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HuggetSukker

Reality check for a composer

15 posts in this topic

Hi folks. I'm pretty new at scoring games, trying to get a little ahead. I can't expand my portfolio fast enough. After doing a couple of slightly confusing unpaid gigs, I find myself in need of a reality check, motivationally and technically.

Long story short, I want you to listen to my music, and tell me what you think are my weaknesses and strengths, and give me any good advice you can think of. Keep in mind that only some of it is specifically made with games in mind. Most of it is just made for practice, but I'm sure it all says something.

[url="http://soundcloud.com/fisk42"]http://soundcloud.com/fisk42[/url] Edited by HuggetSukker
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Totally agree with what bschmidt said.
I also wanted to quickly note, that making money with music is not easy, so you should be willing to create music for super cheap or even completely free, that is ofcourse if the developers are trustworthy to actually finish what they started.
At first the more you put your self out there with a good price, the more awesome your portfolio becomes, and that's when people will notice you and you can start charging more.

Ignatus Zuk.
-5

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Thanks to both of you!

I think I'm a bit damaged. I've lost a lot of sensitivity towards orchestration (or perhaps consciousness?), and always hear the compositional contents before their "wrapping". This is bad. I guess it may be good for picking up styles within composition (counterpoint, structure, harmony), but bad for learning the art of production, or combining the two disciplines. You've convinced me of where I should focus.
Also, I think most composers who are in some way a little inspired by retro videogames, have had a long time to get over that phase. I'm weird (freak weird), because I didn't even get properly into that phase until very recently. I became fascinated by the compositions of many video game classics and it did part of the damage on my style. It's silly. But it's mostly due to lack of production skills.

[s]@IgnatusZuk: Yeah, I agree. I don't need breadcrumbs from the developers who contact me. They're doing it really low-budget, and there are a lot of good composers working for free. So if I had to be paid, I wouldn't have a chance to get ahead. It makes perfect sense.[/s]

Edit: What I wrote above was misguided. Edited by HuggetSukker
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[quote name='IgnatusZuk' timestamp='1349568296' post='4987526']
I also wanted to quickly note, that making money with music is not easy, so you should be willing to create music for super cheap or even completely free, that is ofcourse if the developers are trustworthy to actually finish what they started.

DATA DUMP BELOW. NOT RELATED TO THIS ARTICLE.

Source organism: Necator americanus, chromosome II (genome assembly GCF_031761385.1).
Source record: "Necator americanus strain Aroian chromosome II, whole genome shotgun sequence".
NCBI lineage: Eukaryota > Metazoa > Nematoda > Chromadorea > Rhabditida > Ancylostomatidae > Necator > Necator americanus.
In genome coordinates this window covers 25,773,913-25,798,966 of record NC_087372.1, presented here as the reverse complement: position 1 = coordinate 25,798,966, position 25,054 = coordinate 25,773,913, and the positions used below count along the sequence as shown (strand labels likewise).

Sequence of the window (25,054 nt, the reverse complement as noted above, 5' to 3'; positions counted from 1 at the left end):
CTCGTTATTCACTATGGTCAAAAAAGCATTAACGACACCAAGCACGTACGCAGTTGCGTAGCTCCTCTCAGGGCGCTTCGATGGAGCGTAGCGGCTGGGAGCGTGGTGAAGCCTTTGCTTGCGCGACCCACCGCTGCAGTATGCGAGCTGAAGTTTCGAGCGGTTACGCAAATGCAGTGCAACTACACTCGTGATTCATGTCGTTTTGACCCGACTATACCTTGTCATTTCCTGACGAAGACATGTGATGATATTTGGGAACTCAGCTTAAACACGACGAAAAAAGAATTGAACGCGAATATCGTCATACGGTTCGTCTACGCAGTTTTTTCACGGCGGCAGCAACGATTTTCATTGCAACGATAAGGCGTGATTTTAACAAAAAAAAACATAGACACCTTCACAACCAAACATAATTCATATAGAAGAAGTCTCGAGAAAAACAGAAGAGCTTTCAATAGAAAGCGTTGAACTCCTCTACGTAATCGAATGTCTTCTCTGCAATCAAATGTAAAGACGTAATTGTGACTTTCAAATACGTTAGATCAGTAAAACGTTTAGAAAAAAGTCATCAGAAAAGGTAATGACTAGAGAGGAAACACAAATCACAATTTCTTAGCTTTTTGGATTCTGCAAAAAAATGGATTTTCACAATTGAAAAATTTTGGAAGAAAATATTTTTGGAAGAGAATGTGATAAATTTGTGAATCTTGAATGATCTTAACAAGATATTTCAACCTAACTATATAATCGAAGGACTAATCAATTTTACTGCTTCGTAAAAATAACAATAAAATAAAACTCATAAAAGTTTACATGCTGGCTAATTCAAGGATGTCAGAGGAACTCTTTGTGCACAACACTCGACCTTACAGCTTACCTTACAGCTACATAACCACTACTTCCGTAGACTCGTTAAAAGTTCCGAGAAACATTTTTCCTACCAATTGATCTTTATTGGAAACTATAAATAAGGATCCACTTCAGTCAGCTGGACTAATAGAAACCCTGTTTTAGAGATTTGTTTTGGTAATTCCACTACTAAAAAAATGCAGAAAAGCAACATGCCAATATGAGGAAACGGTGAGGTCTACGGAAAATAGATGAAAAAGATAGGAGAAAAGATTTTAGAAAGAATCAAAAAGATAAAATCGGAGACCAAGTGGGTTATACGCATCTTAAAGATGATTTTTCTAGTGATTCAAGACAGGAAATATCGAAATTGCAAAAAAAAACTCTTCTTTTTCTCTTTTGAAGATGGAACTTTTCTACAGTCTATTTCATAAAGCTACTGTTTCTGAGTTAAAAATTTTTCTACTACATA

[/quote]

I don't agree with this at all - sorry to say, but I think its pretty easy to make money. If you put yourself out there and if you are good enough you should almost surely get a project to work on. I know this from personal experience. Just look through the classifieds section and if you see a dev project that your music would suit you e-mail them even if they aren't requesting a composer. This is how I got my work and in 1 month I had 4 projects (when I had no previous experience).

Hope this helps,
Caleb Faith
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I dig the content. I do agree that the tones used are a little outdated. They would definitely fit a retro style RPG or something.

I would challenge yourself to make more than that. This shows you have the talent in composing :)
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To simply put it, starting new with really anything is always hard, no one knows you.
Once you have a portfolio with previous games you've composed for, you're more likely to be desired by developers and see that you have what it takes to do what you say you can do.
I guess my advice is more on self marketing and long term, but you should keep it in mind.
-3

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Some additional thoughts on the job side of things:

Offering your services for free won't make you stand out from the crowd - there's hundreds, probably thousands of people doing just that, and many of them actually make good music.

Also, it's really hard to determine a point where you can say "Okay, now I'm charging for my services" if you've just given your stuff away for free until then - the afore-mentioned companies who are actually able to pay you will think of you as a hobbyist. Especially if your name is all over the internet with posts like "I'm offering my services for free because I'm building my portfolio."

Nothing speaks against doing hobbyist projects to gather some experience - but I strongly advise you to separate those from your business.
It is indeed possible to get a paying job just by demonstrating determination and providing appropriate and good-quality mock-ups, and there's other ways of showing reliability and trustworthiness: good communication skills and an honest interest in the project will get you far.